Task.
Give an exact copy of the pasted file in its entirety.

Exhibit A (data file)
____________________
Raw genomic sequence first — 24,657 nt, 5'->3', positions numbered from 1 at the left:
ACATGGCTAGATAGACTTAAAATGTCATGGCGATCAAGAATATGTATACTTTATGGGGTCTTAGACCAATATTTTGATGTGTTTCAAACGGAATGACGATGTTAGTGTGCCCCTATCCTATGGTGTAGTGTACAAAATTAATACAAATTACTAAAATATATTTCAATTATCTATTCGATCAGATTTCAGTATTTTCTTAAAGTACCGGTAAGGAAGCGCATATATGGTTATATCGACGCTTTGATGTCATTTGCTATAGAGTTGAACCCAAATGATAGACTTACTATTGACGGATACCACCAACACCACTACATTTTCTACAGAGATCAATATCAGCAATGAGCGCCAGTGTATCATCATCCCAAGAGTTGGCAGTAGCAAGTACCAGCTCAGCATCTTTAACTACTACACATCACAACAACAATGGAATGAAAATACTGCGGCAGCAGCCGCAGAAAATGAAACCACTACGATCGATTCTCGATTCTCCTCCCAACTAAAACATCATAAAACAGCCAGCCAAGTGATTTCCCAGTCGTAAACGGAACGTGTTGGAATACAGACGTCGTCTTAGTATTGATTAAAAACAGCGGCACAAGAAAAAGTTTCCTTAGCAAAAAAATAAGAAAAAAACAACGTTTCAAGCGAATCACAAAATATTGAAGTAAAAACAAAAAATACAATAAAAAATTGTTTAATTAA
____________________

Raw genomic sequence first — 24,657 nt, 5'->3', positions numbered from 1 at the left:
ACATGGCTAGATAGACTTAAAATGTCATGGCGATCAAGAATATGTATACTTTATGGGGTCTTAGACCAATATTTTGATGTGTTTCAAACGGAATGACGATGTTAGTGTGCCCCTATCCTATGGTGTAGTGTACAAAATTAATACAAATTACTAAAATATATTTCAATTATCTATTCGATCAGATTTCAGTATTTTCTTAAAGTACCGGTAAGGAAGCGCATATATGGTTATATCGACGCTTTGATGTCATTTGCTATAGAGTTGAACCCAAATGATAGACTTACTATTGACGGATACCACCAACACCACTACATTTTCTACAGAGATCAATATCAGCAATGAGCGCCAGTGTATCATCATCCCAAGAGTTGGCAGTAGCAAGTACCAGCTCAGCATCTTTAACTACTACACATCACAACAACAATGGAATGAAAATACTGCGGCAGCAGCCGCAGAAAATGAAACCACTACGATCGATTCTCGATTCTCCTCCCAACTAAAACATCATAAAACAGCCAGCCAAGTGATTTCCCAGTCGTAAACGGAACGTGTTGGAATACAGACGTCGTCTTAGTATTGATTAAAAACAGCGGCACAAGAAAAAGTTTCCTTAGCAAAAAAATAAGAAAAAAACAACGTTTCAAGCGAATCACAAAATATTGAAGTAAAAACAAAAAATACAATAAAAAATTGTTTAATTAA